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Accueil du site > Equipes > Fonctionnalité et dynamique du tissu cutané (D. Sigaudo-Roussel) > Thématiques > Marqueurs cutanés du stress > Cutaneous markers of stress

Cutaneous markers of stress

Project leaders : C. Viart-Ferber, P. Cochat, L. Dubourg

Persons involved in the project : P. Sommer, R. Debret, A. Josset-Lamaugarny, D. Vital-Durand, J.L. Saumet, D. Sigaudo-Roussel, N. Guffon, Froissart R, C. Gauthier, C. Acquaviva.

Predictor of plantar ulcer

Despite numerous studies of prevention and treatment of plantar ulcer made over the past two decades, the rate of lower limb amputation remains high in diabetic patients (15 times) compared to non-diabetic patients. 15% of diabetics have a plantar ulcer during their life, associated with a risk of amputation and mortality 2 times higher than the diabetic population without plantar ulcer. Predicting the occurrence of plantar ulcer is limited and only the occurrence of a wound on diabetic foot involves assessment and treatment.

We have shown that a combination of peripheral vascular damage and neuropathy makes diabetic patients particularly sensitive to foot ulceration. We want to show that alterations in the pressure-induced vasodilatation (PIV) are associated with the presence of a plantar ulcer, taking into account the influence of age and neuropathy in diabetic patients.

PIV validation test will provide an indicator of high risk of plantar ulcer. In addition, PIV provides an opportunity to evaluate the benefit of therapy performed on a patient at risk for plantar ulcer without having to wait for the appearance of the ulcer and will thus follow therapeutic management strategies. This study is conducted in collaboration with the Department of Diabetes and financed by the "Cluster 11" of the Rhône-Alpes Region.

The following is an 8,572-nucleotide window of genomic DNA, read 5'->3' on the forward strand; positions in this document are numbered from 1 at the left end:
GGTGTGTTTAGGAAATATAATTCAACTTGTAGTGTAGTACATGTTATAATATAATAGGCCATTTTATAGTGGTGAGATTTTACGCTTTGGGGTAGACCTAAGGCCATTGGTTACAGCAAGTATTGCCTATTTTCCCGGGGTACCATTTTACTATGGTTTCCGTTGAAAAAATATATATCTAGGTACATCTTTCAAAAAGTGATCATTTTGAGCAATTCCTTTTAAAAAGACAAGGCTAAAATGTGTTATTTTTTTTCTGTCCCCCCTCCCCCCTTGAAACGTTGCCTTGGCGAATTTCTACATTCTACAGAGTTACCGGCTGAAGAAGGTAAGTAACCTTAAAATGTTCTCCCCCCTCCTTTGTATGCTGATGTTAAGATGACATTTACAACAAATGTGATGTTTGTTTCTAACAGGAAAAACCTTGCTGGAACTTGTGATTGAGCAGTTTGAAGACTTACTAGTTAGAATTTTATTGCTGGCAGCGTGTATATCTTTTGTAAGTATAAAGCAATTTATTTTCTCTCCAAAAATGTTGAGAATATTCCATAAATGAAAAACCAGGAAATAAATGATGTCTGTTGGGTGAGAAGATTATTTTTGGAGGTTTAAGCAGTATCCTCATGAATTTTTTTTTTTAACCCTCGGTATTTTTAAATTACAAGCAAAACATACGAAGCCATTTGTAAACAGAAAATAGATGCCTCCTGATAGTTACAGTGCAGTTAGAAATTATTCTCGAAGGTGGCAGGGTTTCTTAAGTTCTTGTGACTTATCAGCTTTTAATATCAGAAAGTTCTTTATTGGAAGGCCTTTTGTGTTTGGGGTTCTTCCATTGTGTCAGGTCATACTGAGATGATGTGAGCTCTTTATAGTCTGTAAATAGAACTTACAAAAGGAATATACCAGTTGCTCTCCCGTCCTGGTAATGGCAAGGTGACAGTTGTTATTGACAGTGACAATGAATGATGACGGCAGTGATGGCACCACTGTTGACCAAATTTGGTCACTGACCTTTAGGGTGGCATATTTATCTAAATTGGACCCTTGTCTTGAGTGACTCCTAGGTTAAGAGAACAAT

Skin marker informing on deep organs alterations

With our expertise in the assessment of skin microcirculation and in the study of cutaneous complications pathological condition, we assume that the non-invasive neurovascular exploration of the skin may be an early marker of damage to other organs targeted by pathological processes.

We focus on two rare disease, the "Fabry disease" and "oxalosis" that specifically lead to severe kidney disease often requiring kidney transplant. For both diseases there are no early non-invasive marker to assess the progression of the disease stage. But skin is visibly affected by accumulation of glycosphingolipid Gb3 for Fabry disease and oxalate accumulation in oxalosis.

The study focuses on an exploration of the microcirculation and cutaneous-neurovascular interactions coupled with the annual report (kidney, heart and brain) of Fabry patients and oxalosis to assess the possibility of using skin as a "marker" for these two diseases. This project is made possible thanks to Pierre Cochat, coordinator of the Centre for Rare Diseases and oxalosis European expert in pathology, and Nathalie Guffon, Centre Coordinator of rare diseases for Fabry disease. Both networks allow us an optimal patient recruitment.


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